claims that asthma is on the rise world wide to the order of 50% per decade.12% of Canadian children suffer childhood asthma. In 1990, Canada spent an estimated 600 million per year on asthma treatment. I am so happy that Stephen Harper has promised to spend 113 million on the environment over 5 years… what a great mind and wonderful leader he is. There are so many complex problems and I would be the first to admit that I am an integral part of them. I try to make the best choices I can, but often I find myself hamstrung. The "coming recession" is heralded as a really bad thing because people are slowing their spending (consumption). Is that really such a bad thing? Well, yes, because people lose jobs and suffer hardships, but that begs a question, how can we have lower consumption, something crucial to the concept of that buzz word sustaina..., yet many call for the encouragement of spend spend spending to keep the economy going. I don’t see a solution coming out of this backwards way of thinking. People are seriously deluded if they believe that we can spend our way out of our financial or environmental problems.

I don’t see how there can ever be an environmental solution with an economic one, that is to say if the traditional notion of endless expansion is considered to be vital to a functioning economy. Why growth growth growth? What happened to maintenance? Sustained pace? Sustain... hmm reminds me of a buzz word that gets tossed around a lot these days... Why does a country like Japan, experiencing a serious population decline, have to have an expanding economy? Shouldn’t an economy match a population's growth? Following that logic, many developed countries should experience flat or near negative growth. Many are panicking and losing sleep over gloomy reports of a coming recession. I am losing sleep over something much different, but perhaps not entirely unrelated.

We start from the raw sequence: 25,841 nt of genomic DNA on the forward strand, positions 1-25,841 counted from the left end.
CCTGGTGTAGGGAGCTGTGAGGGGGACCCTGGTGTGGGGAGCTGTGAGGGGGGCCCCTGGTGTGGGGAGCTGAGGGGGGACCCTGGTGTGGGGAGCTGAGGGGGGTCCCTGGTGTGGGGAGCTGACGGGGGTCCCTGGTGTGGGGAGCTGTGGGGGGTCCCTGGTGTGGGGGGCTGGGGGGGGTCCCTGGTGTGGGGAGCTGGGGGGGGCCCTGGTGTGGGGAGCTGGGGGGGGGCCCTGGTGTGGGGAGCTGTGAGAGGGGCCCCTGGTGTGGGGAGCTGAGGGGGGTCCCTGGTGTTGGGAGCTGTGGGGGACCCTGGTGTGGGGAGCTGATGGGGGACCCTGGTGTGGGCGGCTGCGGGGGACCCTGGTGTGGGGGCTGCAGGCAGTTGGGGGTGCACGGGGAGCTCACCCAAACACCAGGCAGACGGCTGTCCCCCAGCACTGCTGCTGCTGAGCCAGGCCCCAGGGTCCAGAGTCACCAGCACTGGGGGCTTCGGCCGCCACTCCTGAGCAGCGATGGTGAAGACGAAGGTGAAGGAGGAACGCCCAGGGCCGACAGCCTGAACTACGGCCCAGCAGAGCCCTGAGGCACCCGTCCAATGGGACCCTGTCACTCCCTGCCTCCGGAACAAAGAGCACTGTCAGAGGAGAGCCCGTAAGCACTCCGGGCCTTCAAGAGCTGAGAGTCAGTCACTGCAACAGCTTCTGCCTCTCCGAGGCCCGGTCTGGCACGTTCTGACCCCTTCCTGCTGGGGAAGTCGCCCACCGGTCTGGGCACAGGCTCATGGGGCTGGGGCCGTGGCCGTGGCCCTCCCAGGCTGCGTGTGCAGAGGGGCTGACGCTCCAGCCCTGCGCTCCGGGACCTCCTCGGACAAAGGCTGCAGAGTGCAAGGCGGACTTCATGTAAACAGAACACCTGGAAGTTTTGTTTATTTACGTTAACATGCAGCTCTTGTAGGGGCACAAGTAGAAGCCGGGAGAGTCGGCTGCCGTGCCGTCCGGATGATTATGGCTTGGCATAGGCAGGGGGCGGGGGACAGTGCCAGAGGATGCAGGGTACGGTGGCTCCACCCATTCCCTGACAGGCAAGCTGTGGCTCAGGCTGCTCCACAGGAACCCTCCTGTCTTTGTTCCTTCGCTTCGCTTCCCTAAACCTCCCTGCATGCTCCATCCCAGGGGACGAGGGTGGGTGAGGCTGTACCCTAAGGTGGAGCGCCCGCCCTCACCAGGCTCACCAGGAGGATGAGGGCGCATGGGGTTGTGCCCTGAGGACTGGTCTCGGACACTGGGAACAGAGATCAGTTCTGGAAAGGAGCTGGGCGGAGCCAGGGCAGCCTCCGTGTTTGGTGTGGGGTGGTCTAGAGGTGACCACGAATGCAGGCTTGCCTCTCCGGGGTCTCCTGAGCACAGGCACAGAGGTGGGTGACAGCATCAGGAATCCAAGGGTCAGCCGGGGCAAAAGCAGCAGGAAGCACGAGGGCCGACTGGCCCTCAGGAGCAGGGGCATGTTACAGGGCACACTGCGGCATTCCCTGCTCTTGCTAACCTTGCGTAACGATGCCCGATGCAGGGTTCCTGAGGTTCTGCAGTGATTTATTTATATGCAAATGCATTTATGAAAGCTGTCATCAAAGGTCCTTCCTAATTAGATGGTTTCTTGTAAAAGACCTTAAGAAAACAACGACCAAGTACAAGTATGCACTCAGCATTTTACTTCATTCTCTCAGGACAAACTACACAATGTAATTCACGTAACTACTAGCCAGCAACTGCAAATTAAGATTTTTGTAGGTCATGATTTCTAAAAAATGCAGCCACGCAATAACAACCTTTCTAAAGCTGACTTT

After all these decades of hearing the repeating rhetoric of the "one day we will wake up and wish that we had made better choices" type statements, really, honestly, that day will come, and maybe it already has.Despite our 'best efforts' and increased awareness, climate change commitments thus far have failed, biodiversity protection has failed and extinction rates have accelerated, solving or reducing national or international socioeconomic disparity has failed and increased. Does this mean our economic, social and political systems and models have failed us? Likely not. Culpability lies in our own languid reactions to the transmitted information. The bottom line is that there is still time to throw everything we have at solving our environmental woes before it is too late. Transdiciplinary ideas and philosophical discussions represent an important basis of a new "economy". If we treat each other, and all other living things, as being integral parts of the much greater and very unique chance of existence we have been given, petty inter-species squabbling and personal greed can be overcome. Human creativity, compassion, scientific understanding and technology can surmount; only if we allow them to. It is essential to take knowledge we have gained, whether it is of political, economic, ecological or social focus and transform the knowledge into tangible action. Education and bridging information gaps is vital. No one faceted solution exists, thus there may be no 'right' answers, rather many differing methods of arriving at a similar destination. I hold out hope that the destination includes a little more than half of the mammal species on earth, otherwise this planet will get a whole lot more lonely.

No comments: